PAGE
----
Lessons From Political Prisoners

"Lesson one is just shut up, learn, and listen," says former political prisoner Ann Hansen.

Lessons From Political Prisoners

The following is an excerpt from Rattling the Cages: Oral Histories of North American Political Prisoners, edited by Josh Davidson and Eric King. A collection of oral histories, the book highlights the experience and wisdom of over thirty current and former North American political prisoners. This combined extract includes excerpts from multiple participants.

Marius Mason: It has been an interesting bid, and I have learned a lot about other people and about myself. There has been pain, and I have witnessed some terrible things that people do to each other when they are in pain. I have met some fascinating and worthy people and also a few jerks. It is all too easy to get lost in here, to drift in the waves of how things run in prison and to lose track of the world outside. But it has helped a lot to feel connected and a part of the community of resistance that links so many of us together through the outreach of some powerful individuals who make such a difference. Please know that your words matter when you write a letter to a prisoner—you send a literal lifeline to someone who might drown otherwise. Thank you for sending that hope and strength through these steel bars.

Linda Evans: In women’s prisons and jails, community is generally very vibrant and strong. The resilience and real community that women create collectively was remarkable. People are usually greeted with offers of shared commissary and hygiene items until your commissary account opens, shared food, cautious questions, and lots of shared opinions and advice. Because medical care is so abysmal in prisons and jails, women take care of each other when we’re sick. A friend of mine was diagnosed and was receiving chemotherapy in an outside hospital. Between her treatments, she was extremely sick, vomiting and unable to hold down food. Helping her survive the chemotherapy required a lot of care—shifts of friends checking on her, getting ice, or cleaning her cell.Another way we built community was through our HIV/AIDS awareness organizing and other educational efforts that also build leadership skills and friendships. Some of these efforts actually benefit the institution, so wardens may be inclined to allow them as a way to keep people occupied and positive. At FCI Dublin, prisoners formed a Council Against Racism to combat white-preferential hiring at UNICOR (prison industries) and to request translation of important prison documents into Spanish. We also organized an international festival with performances of music and poetry from every country with someone on the compound. But we lost our staff sponsor, and the club was disbanded by prison administration. Eventually, all the “inmate clubs” in the federal system were disbanded and are no longer allowed.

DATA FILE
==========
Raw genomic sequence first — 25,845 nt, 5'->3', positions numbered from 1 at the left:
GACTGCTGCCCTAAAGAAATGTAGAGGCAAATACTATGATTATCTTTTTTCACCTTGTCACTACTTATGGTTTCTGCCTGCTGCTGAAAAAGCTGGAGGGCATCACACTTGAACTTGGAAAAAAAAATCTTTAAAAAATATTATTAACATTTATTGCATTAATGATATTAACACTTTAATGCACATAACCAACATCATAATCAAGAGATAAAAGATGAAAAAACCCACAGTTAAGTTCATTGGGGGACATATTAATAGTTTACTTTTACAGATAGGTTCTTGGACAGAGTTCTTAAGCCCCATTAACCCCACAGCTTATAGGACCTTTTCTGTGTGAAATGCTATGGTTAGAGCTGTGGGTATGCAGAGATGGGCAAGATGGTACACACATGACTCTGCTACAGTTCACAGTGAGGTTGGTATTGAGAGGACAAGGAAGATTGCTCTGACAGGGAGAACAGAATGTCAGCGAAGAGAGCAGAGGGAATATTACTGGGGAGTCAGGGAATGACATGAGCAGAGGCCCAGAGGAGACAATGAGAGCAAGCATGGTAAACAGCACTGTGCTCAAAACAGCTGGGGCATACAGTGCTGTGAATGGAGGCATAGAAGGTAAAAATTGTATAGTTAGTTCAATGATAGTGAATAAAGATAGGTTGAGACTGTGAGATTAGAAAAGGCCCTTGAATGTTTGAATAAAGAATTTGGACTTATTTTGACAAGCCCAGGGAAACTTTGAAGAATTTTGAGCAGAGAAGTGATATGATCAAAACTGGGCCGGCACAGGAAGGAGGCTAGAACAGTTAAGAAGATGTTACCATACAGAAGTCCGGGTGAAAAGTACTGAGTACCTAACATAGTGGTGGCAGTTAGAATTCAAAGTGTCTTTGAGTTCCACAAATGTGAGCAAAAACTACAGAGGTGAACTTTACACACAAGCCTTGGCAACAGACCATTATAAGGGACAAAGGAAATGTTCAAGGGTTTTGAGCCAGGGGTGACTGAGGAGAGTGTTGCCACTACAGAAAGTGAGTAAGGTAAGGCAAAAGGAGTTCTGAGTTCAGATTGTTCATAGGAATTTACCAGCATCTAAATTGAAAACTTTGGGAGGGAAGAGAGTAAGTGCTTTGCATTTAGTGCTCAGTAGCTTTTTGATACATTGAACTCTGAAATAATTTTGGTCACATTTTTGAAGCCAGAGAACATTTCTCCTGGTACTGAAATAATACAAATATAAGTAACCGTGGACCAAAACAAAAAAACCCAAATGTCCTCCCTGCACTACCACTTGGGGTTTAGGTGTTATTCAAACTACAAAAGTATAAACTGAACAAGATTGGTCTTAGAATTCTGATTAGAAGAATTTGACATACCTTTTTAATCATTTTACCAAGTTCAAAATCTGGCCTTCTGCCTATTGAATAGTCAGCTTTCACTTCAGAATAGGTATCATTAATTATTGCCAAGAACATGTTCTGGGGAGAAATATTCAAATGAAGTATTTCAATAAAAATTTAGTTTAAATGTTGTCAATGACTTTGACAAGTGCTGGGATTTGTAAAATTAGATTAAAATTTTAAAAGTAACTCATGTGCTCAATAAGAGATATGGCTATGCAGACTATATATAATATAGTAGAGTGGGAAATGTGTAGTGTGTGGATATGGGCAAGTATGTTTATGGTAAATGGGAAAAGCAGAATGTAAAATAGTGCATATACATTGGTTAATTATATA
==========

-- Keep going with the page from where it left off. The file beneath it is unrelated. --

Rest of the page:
The AIDS work was crucial at that time to break through the stigma attached to being HIV+ and to educate people who were in such close contact with each other that they weren’t in danger. It was empowering, gave people something important to do to help others, and connected us with the outside world in a significant way—showing that women in prison could share their time, energy, and resources to fight AIDS and support people living with AIDS.

Ann Hansen: I think it’s very important for people going to prison—and I’ve said this so many times before—to just shut up, listen, and just observe at first. Because if you go in there and right away start talking—and I’ve done this before, because I tend to talk—people don’t like that. They see that as arrogant—you obviously think you know everything, and who are you to be sitting there blabbing away while other people are quiet? It is a good idea when you first arrive in prison or are transferred to another prison or part of one, to just shut up, learn and listen, because the people who are in prison are the PhDs of that world and you’d be surprised how much they know. Of course, there’s complete assholes in there too. It’s just like the outside. But still, it’s a totally different world, and you can’t just go in there and think you know it. I did think I knew a lot from having visited people and having read so much, but I really didn’t know anything.

Sometimes the people who are the least educated are the people who know the most about prison. People can be very compassionate who may not look like they are. You’ve got to learn a lot before you can go out in a prison environment and try to organize things. You’d be amazed at how many people think they can do that. And you’d be surprised at the shit that they get thrown at them from people. Within hours the people can smell it; they can just smell somebody who thinks they’re smarter than them. And there’s nobody to hate more than people who think they’re better than them because that’s who they’ve dealt with their whole life. Social workers and cops, and that’s the category they put you in if you act like that when you come in. So, lesson one is just shut up, learn, and listen.

Eric King: We wanted to honor the fact that life doesn’t stop when you’re inside; there are still joys and disappointments, heartbreaks and victories. We also wanted to give those political prisoners a chance to tell it in their words, to represent their lives however it felt best. Prison is a really shitty place, and it felt really important to document how ethical people navigated such an unethical environment.

I’m inspired by the people inside these pages, and I am extremely grateful that they’ve shared their time and experiences with us. There will be future political prisoners and abolitionists who will benefit greatly from the stories inside.